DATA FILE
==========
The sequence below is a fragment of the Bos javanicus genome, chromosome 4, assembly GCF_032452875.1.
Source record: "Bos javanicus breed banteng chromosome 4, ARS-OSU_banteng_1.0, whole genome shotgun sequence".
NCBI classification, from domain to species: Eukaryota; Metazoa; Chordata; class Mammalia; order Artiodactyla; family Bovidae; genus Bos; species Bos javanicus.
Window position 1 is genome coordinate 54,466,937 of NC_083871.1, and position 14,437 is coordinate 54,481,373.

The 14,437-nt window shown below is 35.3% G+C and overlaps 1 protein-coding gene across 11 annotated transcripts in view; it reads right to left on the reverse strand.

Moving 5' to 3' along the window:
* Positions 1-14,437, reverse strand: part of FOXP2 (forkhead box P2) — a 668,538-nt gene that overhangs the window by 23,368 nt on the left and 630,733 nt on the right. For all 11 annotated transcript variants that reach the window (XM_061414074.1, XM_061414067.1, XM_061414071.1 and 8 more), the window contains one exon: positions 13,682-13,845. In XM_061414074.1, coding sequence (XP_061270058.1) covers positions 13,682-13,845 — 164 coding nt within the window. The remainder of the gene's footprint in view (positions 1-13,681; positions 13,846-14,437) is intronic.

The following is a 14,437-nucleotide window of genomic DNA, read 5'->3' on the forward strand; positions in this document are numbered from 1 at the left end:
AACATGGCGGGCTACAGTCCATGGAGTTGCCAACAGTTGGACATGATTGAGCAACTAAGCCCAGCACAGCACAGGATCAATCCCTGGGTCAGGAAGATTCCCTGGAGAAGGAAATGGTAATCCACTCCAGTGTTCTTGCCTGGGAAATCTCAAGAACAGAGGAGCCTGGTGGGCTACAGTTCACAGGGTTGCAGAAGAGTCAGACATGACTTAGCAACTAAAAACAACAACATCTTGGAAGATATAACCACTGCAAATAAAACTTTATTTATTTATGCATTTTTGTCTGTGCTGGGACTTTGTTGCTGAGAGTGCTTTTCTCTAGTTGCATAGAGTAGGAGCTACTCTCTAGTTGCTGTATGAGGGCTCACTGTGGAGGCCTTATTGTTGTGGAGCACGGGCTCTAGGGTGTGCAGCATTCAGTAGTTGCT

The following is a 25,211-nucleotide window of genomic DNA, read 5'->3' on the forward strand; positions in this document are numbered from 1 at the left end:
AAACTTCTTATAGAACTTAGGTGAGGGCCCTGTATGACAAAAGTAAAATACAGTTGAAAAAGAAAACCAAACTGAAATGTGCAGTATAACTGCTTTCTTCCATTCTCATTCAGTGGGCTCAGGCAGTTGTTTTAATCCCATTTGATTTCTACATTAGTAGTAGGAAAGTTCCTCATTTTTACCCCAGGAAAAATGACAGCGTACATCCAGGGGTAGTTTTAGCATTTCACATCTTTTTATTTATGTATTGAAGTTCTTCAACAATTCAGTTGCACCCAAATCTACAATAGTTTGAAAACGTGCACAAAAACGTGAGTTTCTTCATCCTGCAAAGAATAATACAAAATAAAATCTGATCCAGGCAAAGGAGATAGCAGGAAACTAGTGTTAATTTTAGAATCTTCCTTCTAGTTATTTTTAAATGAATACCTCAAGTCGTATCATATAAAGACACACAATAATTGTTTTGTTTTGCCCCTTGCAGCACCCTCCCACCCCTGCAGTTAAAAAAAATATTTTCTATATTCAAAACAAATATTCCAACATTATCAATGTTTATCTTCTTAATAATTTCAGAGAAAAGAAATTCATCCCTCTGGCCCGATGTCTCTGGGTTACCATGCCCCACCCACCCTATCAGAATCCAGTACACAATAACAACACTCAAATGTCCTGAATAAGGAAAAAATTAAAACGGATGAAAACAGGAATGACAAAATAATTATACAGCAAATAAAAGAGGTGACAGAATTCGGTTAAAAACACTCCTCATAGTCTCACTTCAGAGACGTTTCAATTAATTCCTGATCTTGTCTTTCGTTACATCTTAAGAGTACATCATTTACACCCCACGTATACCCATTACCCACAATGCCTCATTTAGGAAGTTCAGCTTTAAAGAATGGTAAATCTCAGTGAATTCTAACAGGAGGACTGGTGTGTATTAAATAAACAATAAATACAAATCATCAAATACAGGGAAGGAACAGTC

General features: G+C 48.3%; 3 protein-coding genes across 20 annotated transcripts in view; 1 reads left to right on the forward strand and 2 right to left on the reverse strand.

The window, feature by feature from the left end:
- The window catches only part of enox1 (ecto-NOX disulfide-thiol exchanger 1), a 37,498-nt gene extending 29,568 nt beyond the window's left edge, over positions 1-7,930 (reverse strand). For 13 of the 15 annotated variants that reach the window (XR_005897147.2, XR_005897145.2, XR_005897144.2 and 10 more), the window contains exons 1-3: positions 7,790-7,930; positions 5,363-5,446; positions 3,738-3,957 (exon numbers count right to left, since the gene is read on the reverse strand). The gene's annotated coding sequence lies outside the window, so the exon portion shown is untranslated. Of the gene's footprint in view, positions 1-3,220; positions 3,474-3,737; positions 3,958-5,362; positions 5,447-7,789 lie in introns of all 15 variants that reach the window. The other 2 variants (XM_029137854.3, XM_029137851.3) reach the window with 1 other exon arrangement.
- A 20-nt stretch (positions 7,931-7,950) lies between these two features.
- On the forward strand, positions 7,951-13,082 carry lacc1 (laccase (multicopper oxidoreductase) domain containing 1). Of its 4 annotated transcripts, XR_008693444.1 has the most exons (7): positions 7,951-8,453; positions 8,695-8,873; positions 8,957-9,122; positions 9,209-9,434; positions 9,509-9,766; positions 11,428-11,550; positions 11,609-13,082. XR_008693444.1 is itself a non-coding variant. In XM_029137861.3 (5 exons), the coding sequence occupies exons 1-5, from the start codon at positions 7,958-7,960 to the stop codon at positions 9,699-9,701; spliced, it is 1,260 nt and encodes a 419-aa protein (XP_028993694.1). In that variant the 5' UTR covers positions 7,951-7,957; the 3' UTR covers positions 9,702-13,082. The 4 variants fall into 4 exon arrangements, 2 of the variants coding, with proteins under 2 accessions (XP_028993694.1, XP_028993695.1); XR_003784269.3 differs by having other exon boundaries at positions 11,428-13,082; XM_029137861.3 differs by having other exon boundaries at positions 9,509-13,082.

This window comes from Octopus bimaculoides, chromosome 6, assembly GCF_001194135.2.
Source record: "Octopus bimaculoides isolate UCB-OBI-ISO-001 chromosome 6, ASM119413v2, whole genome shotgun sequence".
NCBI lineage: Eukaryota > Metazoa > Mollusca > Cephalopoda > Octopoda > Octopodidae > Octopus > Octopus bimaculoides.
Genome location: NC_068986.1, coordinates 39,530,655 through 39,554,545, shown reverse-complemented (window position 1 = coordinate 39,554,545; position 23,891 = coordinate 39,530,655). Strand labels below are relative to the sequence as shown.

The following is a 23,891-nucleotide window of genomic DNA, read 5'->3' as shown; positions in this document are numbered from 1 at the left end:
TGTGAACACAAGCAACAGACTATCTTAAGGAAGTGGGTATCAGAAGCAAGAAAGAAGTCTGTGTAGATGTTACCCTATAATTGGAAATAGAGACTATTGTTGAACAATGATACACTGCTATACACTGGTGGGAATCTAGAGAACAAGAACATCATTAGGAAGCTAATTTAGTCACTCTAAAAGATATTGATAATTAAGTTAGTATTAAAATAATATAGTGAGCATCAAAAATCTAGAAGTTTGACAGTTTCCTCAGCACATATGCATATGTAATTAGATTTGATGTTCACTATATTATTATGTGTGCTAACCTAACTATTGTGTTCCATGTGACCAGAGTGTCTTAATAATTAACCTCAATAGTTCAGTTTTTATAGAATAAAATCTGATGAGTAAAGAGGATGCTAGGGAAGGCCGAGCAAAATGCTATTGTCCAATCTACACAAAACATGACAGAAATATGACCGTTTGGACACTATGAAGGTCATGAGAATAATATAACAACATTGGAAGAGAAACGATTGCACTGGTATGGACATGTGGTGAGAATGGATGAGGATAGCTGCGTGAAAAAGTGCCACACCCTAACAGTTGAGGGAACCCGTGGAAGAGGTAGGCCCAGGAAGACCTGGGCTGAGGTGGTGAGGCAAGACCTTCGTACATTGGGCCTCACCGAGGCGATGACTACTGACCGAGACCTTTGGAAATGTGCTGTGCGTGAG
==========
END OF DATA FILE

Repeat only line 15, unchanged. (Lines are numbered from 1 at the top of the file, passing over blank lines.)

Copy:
- A 20-nt stretch (positions 7,931-7,950) lies between these two features.